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Is Your Relationship IQ as High as You Think?

Adjusting your communication style leads to more productive relationships

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by Janice Holly Booth

Relationships
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Great minds think alike…or do they? The truth is there’s more than one way to get from point A to point B when it comes to problem solving, but how you’re wired will determine what route you use and how long it takes you to get there. Unfortunately, differences in thinking patterns can wreak havoc on relationships, unless we can learn how to bridge differences in thinking. Dawn Markova, Ph.D. and Angie McArthur, authors of Collaborative Intelligence: Thinking with People who Think Differently, say you can learn to master the art of creating intentional connection with one person or a whole group of people through something called CQ or collaborative intelligence quotient. The authors have created what they call the Collaborative Intelligence Playbook that will help you read other people to better communicate with them. The authors shared with Life Reimagined five steps to get help you boost your CQ and relationship IQ  and enjoy more productive, mutually satisfying relationships. So go ahead, ask yourself these questions.

See also: Want Someone To Open Up To You?

How do you think? Consider what is the most natural way for you to communicate. What environment enables you to be receptive and open minded? There is no magic way to be present and communicate. For some it’s best to talk while up and moving, for others it’s sinking into a comfy chair and chatting. For some it’s journaling their thoughts first, to share when they are ready. Make a mental note of what you already know about yourself. Perhaps even try some new ways to communicate. Notice the effect on your ability to clearly think when you change the sensory environment. Talk while sitting, or going on a walk. Write a note or a card that expresses how you feel.

What has worked in the past? Think of a time you successfully connected with this person. What were the conditions? Were you at a restaurant sitting across from each other? Were you walking? Were you driving? Or did you write something first, and then discuss it? These details hint at what might be the most effective way to communicate with this person. Many clues lie in the language people choose. To identify someone else’s communication style, begin to notice if he or she frequently uses words like “see,” “feel” or “hear.” Notice whether s/he tends to describe the visuals of a scene, the words spoken, or the actions taken and feelings experienced. These are keys to what triggers a person’s best thinking. How does she respond to detailed visuals or big picture overviews? Is there a lag before he speaks or an immediate response? How is she affected when you sit next to her versus across from her, when you stand still together, or if you walk while talking?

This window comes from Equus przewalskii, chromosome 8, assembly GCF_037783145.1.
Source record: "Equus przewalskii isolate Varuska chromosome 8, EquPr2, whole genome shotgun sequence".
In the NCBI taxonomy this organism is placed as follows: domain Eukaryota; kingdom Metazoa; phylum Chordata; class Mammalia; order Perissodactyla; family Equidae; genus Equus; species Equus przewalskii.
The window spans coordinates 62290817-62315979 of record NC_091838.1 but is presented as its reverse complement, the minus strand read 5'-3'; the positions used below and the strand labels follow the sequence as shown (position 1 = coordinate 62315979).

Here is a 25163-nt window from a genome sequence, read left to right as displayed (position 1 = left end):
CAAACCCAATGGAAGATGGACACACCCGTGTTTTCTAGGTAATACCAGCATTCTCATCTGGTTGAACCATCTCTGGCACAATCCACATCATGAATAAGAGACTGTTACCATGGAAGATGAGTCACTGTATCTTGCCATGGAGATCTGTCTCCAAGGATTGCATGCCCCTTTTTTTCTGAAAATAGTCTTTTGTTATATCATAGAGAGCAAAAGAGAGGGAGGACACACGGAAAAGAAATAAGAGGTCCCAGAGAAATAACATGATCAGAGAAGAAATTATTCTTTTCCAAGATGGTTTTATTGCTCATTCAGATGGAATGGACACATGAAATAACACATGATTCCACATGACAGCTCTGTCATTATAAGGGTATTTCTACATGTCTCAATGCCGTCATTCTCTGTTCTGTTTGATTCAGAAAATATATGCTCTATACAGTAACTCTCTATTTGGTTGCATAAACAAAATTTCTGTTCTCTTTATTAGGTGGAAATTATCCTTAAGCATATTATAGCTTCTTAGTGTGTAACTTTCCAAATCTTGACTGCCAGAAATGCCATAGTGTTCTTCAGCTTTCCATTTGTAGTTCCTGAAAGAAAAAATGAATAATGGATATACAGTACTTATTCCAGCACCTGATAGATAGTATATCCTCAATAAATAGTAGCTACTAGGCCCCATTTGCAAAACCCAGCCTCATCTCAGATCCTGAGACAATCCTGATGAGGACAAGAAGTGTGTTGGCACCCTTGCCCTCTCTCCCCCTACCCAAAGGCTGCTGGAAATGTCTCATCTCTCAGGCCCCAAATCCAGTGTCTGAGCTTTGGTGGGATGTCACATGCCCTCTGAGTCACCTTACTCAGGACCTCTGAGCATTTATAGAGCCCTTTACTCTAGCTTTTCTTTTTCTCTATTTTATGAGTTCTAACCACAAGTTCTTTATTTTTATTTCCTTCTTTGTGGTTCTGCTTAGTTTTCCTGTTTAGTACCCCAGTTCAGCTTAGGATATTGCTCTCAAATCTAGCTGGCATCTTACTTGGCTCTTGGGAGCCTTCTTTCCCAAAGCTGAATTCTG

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What’s your game plan? Once you have considered the first two questions, think about how to approach the person you want to collaborate with. You’re looking for the way that gives you the best chances of succeeding. It’s not necessary to figure out the perfect way to connect, just to discover as much as you can about what works and what doesn’t.

What effect are you having? The most important principle when using this playbook is to notice the effect you are having in the moment. This can be challenging, because when we sense a disconnect or lack of attention from someone else, we tend to assume that it is either because we are boring or that the other person is to blame. This narrows our attention and limits what we notice. In fact, it is most likely how we are delivering the message that is not working.

See also: Say What Needs To Be Said!

What adjustments can you make? This strategy will enable you to become very flexible. Let’s take the metaphor of singing in a choir. As soon as you notice that you are slightly off-key, you adjust. In fact, singing with others requires a continual series of micro-adjustments, as does playing on a sports team. You achieve collaborative harmony when you notice the effect of your communications and know ways to adjust accordingly. Step back and consider other methods you could use to make a connection. If you are sitting and talking, and you notice the other person beginning to check out, go for a walk. If you’re planning a trip, and your partner seems disengaged, grab a computer and visualize together where you want to go. 

Want to improve your relationship? Let’s try our Building a Better Together program to learn the effective ways to enhance your collaborative intelligence.